A few days ago, we started debating an opinion piece that ran in the New York Times on higher education reform. The author of that piece, as you may recall, among other things, suggested that the institution of tenure be dissolved. As you can imagine, several readers of this site, many of whom work at the University of Michigan and Eastern Michigan University, had strong opinions on the matter. (If you haven’t, I’d suggest that you check out our conversation.) Among the people contributing to that conversation was an assistant professor at a local university, who had the following to say. I liked it quite a bit, not because it makes the case for or against tenure, but because it explains honestly and concisely the process one goes though to attain tenure, at least in the hard sciences.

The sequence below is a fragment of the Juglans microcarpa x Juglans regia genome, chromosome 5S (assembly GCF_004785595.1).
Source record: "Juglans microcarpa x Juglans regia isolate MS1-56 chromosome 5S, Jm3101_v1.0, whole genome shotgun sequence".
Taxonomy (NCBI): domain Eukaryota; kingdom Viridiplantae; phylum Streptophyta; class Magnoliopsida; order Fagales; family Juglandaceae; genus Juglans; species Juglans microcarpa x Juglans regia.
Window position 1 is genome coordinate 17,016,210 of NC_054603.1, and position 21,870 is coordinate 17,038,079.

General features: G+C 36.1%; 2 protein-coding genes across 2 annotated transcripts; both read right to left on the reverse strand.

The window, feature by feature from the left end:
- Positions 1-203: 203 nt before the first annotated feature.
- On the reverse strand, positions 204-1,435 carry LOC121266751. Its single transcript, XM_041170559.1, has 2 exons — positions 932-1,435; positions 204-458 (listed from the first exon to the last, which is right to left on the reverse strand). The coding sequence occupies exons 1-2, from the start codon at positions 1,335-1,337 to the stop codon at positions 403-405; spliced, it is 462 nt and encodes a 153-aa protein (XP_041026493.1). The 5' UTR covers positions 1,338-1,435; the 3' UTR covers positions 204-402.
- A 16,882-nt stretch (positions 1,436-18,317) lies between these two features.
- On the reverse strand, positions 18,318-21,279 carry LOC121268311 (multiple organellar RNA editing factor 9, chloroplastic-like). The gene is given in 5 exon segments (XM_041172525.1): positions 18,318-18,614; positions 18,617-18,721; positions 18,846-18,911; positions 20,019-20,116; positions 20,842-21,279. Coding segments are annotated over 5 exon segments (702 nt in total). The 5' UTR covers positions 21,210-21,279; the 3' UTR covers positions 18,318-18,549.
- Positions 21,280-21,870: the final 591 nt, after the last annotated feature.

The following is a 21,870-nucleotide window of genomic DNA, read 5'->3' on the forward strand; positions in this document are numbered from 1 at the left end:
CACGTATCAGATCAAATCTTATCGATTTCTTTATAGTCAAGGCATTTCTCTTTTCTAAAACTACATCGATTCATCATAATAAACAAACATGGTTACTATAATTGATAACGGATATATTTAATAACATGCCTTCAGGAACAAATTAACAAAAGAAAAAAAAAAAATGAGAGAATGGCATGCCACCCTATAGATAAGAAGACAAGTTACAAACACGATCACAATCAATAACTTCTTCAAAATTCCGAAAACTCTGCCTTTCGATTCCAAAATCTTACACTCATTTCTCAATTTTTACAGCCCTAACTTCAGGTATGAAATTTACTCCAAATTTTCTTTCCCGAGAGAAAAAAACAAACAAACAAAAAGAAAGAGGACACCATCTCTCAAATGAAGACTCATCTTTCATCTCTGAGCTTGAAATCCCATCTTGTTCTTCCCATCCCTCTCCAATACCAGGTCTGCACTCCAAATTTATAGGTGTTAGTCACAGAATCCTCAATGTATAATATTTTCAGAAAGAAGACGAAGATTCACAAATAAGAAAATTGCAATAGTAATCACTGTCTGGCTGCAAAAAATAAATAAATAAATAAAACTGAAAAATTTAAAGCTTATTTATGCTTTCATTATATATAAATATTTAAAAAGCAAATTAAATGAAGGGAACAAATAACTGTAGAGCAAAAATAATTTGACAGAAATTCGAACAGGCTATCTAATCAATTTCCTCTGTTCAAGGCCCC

Why tenure for me? It’s a tough question, and I understand the arguments against it. First of all, post-tenure does not mean “long vacation”. If anything the pressure increases because with tenure comes the expectation of leadership. Anyway… Assistant professors are trying to build a lab (I make no claims to understand non-science), carve out a niche (but interesting and fundable) research area, train graduate students, mentor postdocs, recruit new graduate students, review other scientists’ papers and grants, write your own papers and grants, serve on multiple committees, invite outside speakers and host them, attend meetings to learn what others are doing while selling the significance of your own work, fix crap in the lab when you’re the only one who can, and…………… teach (as if most of the other stuff isn’t teaching too). So whatever, everyone has a lot to do, I usually work a minimum of 12 hours a day, and I actually really enjoy it. The theme of the above duties, however, is that they are largely personal. My job is to make “my” mark and get it recognized by my senior colleagues at peer institutions so that they will write favorable letters to my tenure committee. Now, I’m definitely not that full of myself that I actually see it like that, if I did this would be torture. Instead I look at my l job like this: interact with an exceptional group of young scientists, with diverse backgrounds and future goals, share with them my enthusiasm for unlocking nature’s mysteries, be critical of their data, skeptical of their conclusions, but supportive of them as thinkers so they will have the guts to come up with their own ideas. I try to provide a safe and fertile intellectual environment, with enough experience that they don’t end up down too many garden paths, but not to shut off all garden paths. They work in the physical lab, and I try to foster a “lab of ideas” with them as coworkers. Sounds pretty cool doesn’t it?